February 23, 2007
Overlake Christian Church, a stark megachurch located next to a business park in Redmond, WA, hasn’t exactly been a megasuccess in recent years. Its previous pastor, Bob Moorehead, was forced to resign in 1998 after allegedly masturbating in public with another man, and also fondling male church members (so to speak). The scandal left Overlake with a dwindling congregation, a newly built and half-empty $37 million facility, and a boatload of debt. What once was Washington’s biggest church—at its peak, it had 6,000 members—has lost more than $5 million in the past four years.
Perhaps no surprise, then, that Rick Kingham, Moorehead’s replacement and a founder of the Promise Keepers, recently resigned to “seek a ministry somewhere else.” At least, that’s the church’s line. His departure, according to Bob Senatore, chairman of Overlake’s elders, had nothing to do with the misappropriation of cash that church members thought they’d donated to disaster relief almost two years earlier.
Let’s see how many times Senatore manages to bend the truth about what happened in one brief interview with the Seattle Times. Behold the red sea:
Two top leaders at Redmond’s Overlake Christian Church confirmed reports that the church initially used for other purposes money that congregants had donated to disaster-relief efforts.
… Congregation members had collected about $35,000 for relief efforts after the 2004 Indian Ocean tsunami and about $40,000 after Hurricane Katrina in 2005. The church initially used the money — even though it was in restricted funds — to cover church expenses, said Bob Senatore, chairman of Overlake’s elders.
“Nothing improper was done,” said Senatore, noting that the funds were eventually distributed for relief efforts this past December. “Borrowing money from restricted funds is something the church has done before.”
Senatore said concerns over how the money was used had nothing to do with the departure of Rick Kingham, who announced his resignation as Overlake’s senior pastor earlier this month.
Kingham “is resigning to seek a ministry somewhere else,” Senatore said. “It has nothing to do with any misappropriation of funds.”
… The Seattle Weekly, in a report this week, said church leaders distributed the donated disaster money only after congregants pressured them to do so.
Senatore denied that, saying the relief agencies the church had initially approached indicated at the time that the disaster-stricken areas were receiving ample federal funds, and that Overlake’s contributions would be most needed after those funds had dried up. “We held off until we could find the appropriate agencies to funnel it through,” Senatore said.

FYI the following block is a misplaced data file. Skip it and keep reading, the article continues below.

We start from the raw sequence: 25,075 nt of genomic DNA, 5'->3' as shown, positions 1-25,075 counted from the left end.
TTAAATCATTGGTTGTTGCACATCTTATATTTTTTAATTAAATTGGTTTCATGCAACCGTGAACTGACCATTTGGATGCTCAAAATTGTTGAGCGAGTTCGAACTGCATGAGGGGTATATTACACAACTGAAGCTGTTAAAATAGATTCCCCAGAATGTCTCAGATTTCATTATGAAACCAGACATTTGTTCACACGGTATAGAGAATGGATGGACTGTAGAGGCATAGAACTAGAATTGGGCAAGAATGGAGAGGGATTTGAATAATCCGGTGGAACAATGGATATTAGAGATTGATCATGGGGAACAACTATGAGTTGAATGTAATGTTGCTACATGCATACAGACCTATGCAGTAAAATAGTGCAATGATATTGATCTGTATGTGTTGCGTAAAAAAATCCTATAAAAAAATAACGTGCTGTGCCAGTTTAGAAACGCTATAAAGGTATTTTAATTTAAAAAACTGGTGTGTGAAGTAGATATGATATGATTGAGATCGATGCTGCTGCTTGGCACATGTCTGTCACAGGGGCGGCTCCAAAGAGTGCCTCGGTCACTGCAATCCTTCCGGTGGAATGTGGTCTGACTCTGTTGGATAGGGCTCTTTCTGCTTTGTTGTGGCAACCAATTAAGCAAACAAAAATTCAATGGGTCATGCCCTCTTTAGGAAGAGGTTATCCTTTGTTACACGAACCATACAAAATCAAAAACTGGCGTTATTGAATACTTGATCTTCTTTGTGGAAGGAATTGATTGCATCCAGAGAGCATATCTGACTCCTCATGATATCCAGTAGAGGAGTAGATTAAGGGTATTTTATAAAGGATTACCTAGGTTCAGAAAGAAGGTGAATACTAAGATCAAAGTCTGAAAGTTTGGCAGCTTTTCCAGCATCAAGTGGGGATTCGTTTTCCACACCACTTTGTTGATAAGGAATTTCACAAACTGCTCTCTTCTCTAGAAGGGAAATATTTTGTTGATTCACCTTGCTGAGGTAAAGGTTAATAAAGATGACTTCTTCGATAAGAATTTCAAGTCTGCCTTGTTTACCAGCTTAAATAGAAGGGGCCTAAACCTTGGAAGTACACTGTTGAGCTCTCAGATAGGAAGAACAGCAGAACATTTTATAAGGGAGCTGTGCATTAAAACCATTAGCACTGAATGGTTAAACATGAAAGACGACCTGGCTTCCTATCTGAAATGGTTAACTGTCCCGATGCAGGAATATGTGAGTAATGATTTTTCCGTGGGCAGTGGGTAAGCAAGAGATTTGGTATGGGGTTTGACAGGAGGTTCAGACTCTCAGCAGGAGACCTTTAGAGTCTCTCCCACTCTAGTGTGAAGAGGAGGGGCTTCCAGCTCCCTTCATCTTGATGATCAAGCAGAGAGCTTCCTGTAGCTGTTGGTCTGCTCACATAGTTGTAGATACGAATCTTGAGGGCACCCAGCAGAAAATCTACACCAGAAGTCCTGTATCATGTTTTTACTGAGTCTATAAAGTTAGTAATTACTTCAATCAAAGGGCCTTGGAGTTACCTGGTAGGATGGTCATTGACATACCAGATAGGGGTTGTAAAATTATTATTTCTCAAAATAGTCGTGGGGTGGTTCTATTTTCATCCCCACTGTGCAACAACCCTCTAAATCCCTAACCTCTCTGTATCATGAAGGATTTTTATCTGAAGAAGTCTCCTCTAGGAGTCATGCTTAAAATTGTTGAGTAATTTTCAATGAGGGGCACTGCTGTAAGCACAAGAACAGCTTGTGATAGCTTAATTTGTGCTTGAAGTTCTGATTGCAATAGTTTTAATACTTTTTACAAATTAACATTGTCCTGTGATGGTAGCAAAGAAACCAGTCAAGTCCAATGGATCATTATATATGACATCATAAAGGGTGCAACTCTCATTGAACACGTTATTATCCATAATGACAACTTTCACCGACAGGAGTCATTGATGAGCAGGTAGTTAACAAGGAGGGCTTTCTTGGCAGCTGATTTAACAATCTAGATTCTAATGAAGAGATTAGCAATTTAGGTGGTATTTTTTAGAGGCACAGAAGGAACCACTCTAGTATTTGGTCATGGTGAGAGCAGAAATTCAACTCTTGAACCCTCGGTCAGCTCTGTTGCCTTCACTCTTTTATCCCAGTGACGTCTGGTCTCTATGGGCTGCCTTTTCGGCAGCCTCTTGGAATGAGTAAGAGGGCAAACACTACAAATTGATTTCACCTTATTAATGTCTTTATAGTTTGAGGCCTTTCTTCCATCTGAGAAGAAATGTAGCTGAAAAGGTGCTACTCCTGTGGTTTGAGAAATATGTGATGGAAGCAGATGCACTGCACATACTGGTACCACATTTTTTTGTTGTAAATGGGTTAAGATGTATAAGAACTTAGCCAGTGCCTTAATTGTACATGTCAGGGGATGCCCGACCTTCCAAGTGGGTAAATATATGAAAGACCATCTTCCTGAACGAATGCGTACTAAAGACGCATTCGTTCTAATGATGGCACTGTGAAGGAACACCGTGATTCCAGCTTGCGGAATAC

… Senatore said he wasn’t sure how the $75,000 in relief donations was used by the church, other than to pay salaries. But it would have been for “some worthy cause, since it was just sitting there not being used. Salary would certainly have been one of them.”
Although using the money in such a way was “not wrong from a technical standpoint,” Senatore said, “it’s not a practice we want to follow again. Because obviously when people give for a restricted purpose, they expect it to be distributed.”
… Senatore praised Kingham’s skills, saying “he was a great success at ministries that were national in nature. He is gifted by God to perform a national or international ministry.”
That’s an awful lot of red ink.
Dana Erickson, Overlake’s executive pastor, told the Seattle Times that Overlake had “borrow[ed] from itself… off and on for years,” as if that somehow made it OK. And in the Seattle Weekly article, Dan Busby, vice president of the Evangelical Council for Financial Accountability, also put a positive spin on Overlake’s money management:
Busby says borrowing from restricted funds “is commonly done in the nonprofit world,” though it’s not considered a “best practice.”
… Others in the nonprofit world express stronger opinions. […] “We would never repurpose the money,” says Eric Block, a spokesperson for the Portland-based Mercy Corps, the international aid organization. “It’s an ethics issue.”
Not if you’re a financially—and morally—bankrupt megachurch.
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